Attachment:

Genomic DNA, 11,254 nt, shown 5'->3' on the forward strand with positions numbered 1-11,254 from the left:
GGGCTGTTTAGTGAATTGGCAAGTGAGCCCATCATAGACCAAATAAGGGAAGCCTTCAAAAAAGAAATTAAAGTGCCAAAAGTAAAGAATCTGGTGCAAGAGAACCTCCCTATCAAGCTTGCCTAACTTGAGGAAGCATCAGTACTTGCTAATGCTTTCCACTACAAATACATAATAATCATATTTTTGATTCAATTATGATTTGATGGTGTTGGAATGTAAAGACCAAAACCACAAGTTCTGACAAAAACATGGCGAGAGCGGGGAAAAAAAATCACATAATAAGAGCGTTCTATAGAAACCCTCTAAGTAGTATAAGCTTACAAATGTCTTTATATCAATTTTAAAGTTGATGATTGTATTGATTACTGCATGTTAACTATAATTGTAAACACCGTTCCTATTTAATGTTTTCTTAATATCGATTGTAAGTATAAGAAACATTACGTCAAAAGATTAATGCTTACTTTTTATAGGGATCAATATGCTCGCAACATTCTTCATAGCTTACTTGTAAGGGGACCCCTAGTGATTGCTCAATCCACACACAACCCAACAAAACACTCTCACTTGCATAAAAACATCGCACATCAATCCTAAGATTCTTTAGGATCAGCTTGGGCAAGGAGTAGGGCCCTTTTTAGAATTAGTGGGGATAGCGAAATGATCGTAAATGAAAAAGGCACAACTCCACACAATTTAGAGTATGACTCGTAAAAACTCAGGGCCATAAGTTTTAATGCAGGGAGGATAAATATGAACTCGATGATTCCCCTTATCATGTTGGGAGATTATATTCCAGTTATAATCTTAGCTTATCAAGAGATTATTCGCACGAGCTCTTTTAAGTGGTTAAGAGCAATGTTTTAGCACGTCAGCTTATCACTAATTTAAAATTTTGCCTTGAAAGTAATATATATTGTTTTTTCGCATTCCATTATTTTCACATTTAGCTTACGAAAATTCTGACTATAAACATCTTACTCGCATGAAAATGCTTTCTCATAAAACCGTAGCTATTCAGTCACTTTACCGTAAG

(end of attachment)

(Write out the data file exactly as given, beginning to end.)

Genomic DNA, 11,254 nt, shown 5'->3' on the forward strand with positions numbered 1-11,254 from the left:
GGGCTGTTTAGTGAATTGGCAAGTGAGCCCATCATAGACCAAATAAGGGAAGCCTTCAAAAAAGAAATTAAAGTGCCAAAAGTAAAGAATCTGGTGCAAGAGAACCTCCCTATCAAGCTTGCCTAACTTGAGGAAGCATCAGTACTTGCTAATGCTTTCCACTACAAATACATAATAATCATATTTTTGATTCAATTATGATTTGATGGTGTTGGAATGTAAAGACCAAAACCACAAGTTCTGACAAAAACATGGCGAGAGCGGGGAAAAAAAATCACATAATAAGAGCGTTCTATAGAAACCCTCTAAGTAGTATAAGCTTACAAATGTCTTTATATCAATTTTAAAGTTGATGATTGTATTGATTACTGCATGTTAACTATAATTGTAAACACCGTTCCTATTTAATGTTTTCTTAATATCGATTGTAAGTATAAGAAACATTACGTCAAAAGATTAATGCTTACTTTTTATAGGGATCAATATGCTCGCAACATTCTTCATAGCTTACTTGTAAGGGGACCCCTAGTGATTGCTCAATCCACACACAACCCAACAAAACACTCTCACTTGCATAAAAACATCGCACATCAATCCTAAGATTCTTTAGGATCAGCTTGGGCAAGGAGTAGGGCCCTTTTTAGAATTAGTGGGGATAGCGAAATGATCGTAAATGAAAAAGGCACAACTCCACACAATTTAGAGTATGACTCGTAAAAACTCAGGGCCATAAGTTTTAATGCAGGGAGGATAAATATGAACTCGATGATTCCCCTTATCATGTTGGGAGATTATATTCCAGTTATAATCTTAGCTTATCAAGAGATTATTCGCACGAGCTCTTTTAAGTGGTTAAGAGCAATGTTTTAGCACGTCAGCTTATCACTAATTTAAAATTTTGCCTTGAAAGTAATATATATTGTTTTTTCGCATTCCATTATTTTCACATTTAGCTTACGAAAATTCTGACTATAAACATCTTACTCGCATGAAAATGCTTTCTCATAAAACCGTAGCTATTCAGTCACTTTACCGTAAG